$\begin{aligned} \mathbb{E}\left[\text{\# of Bits}\right] &\leq n\left(H(X)+\frac{\epsilon}{2}\right)P\left((x_i)_{i=1}^n\in A_{\frac{\epsilon}{2}}^{(n)}\right) + n\log |\mathcal{X}|P\left((x_i)_{i=1}^n\in A_{\frac{\epsilon}{2}}^{(n)}\right) \\ &\leq n(H(X)+\frac{\epsilon}{2}) + n \frac{\epsilon}{2} \leq n(H(X)+\epsilon)\end{aligned}$

This is the first half of a central result of source coding.

Theorem 25 (Source Coding Theorem)

If

$(X_i)_{i=1}^n \sim p_X$

are a sequence of independently and identically distributed random varibles, then for any $\epsilon > 0$

and $n$

sufficiently large, we can represent $(X_i)_{i=1}^n$

using fewer than $n(H(X) + \epsilon)$

bits. Conversely, we can not losslessly represent $(X_i)_{i=1}^n$

using fewer than $nH(X)$

bits.This lends a new interpretation of the entropy

$H(X)$

: it is the average number of bits required to represent $X$

.Channel Coding

Whereas source coding deals with encoding information, channel coding deals with transmitting it over a noisy channel. In general, we have a message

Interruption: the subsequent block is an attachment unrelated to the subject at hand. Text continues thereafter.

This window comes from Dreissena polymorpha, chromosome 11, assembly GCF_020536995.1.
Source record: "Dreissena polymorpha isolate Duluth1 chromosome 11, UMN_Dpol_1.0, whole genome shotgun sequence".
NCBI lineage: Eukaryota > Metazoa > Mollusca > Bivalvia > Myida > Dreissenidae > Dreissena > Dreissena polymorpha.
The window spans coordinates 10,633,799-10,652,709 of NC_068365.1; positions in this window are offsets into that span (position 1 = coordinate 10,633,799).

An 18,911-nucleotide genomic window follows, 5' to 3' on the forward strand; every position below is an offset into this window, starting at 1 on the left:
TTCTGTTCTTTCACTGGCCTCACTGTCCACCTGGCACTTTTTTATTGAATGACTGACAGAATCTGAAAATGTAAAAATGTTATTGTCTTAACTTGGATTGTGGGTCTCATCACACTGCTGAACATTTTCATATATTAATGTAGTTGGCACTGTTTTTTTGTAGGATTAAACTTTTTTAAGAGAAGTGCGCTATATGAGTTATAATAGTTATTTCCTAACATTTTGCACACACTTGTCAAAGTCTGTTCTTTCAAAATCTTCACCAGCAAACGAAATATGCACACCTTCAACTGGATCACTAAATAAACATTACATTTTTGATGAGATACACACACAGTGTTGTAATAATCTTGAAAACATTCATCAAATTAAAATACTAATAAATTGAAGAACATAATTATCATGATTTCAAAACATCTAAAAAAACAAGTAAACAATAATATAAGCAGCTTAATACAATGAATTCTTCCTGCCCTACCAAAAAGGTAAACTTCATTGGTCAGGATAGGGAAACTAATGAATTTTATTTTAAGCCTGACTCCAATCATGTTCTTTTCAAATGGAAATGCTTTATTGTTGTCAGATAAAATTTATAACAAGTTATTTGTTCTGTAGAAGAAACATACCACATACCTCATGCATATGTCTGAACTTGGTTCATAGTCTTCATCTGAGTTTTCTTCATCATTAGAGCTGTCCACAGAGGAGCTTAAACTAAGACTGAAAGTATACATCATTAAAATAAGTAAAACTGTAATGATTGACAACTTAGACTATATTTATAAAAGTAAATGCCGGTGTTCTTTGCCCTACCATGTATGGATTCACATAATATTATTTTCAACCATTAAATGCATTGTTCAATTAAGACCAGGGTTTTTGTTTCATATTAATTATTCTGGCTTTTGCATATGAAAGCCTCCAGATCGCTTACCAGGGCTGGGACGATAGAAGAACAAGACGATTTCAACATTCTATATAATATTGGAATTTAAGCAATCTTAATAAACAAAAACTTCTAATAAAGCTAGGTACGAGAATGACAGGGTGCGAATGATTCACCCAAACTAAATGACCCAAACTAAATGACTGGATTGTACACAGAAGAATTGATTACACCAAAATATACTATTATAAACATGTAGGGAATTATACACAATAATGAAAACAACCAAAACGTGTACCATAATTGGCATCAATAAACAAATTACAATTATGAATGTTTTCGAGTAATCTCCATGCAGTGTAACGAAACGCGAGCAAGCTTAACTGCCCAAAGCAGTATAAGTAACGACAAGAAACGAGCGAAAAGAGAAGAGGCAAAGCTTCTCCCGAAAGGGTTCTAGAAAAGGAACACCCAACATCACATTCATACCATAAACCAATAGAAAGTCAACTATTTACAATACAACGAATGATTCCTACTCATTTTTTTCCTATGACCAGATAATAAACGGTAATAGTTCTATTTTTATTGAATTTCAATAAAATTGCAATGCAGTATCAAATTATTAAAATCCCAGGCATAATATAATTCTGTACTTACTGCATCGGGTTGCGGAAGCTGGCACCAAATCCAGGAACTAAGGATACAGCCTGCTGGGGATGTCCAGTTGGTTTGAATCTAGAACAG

$M$

, and encoder, a channel, and a decoder as in Figure 1.Figure 1: Channel Coding

Each channel can be described by a conditional probability distribution

$p_{Y|X}(y|x)$

for each time the channel is used.Definition 45

For a channel described by

$p_{Y|X}$

, the capacity is given by

$C = \max_{p_X} I(X; Y).$

In words, the capacity describes the maximum mutual information between the channel input and output.

Definition 46

Suppose we use the channel

$n$

times to send a message that takes on average $H(m)$

bits to encode, then the rate of the channel is

$R = \frac{H(M)}{n}$

Theorem 26 (Channel Coding Theorem)

For a channel decsribed by

$p_{Y|X}$

and $\epsilon>0$

and $R < C$

, for all $n$

sufficiently large, there exists a rate $R$

communication scheme that achieves a probability of error less than $\epsilon$

. If $R > C$

, then the probability of error converges to 1 for any communication scheme.Last modified 4mo ago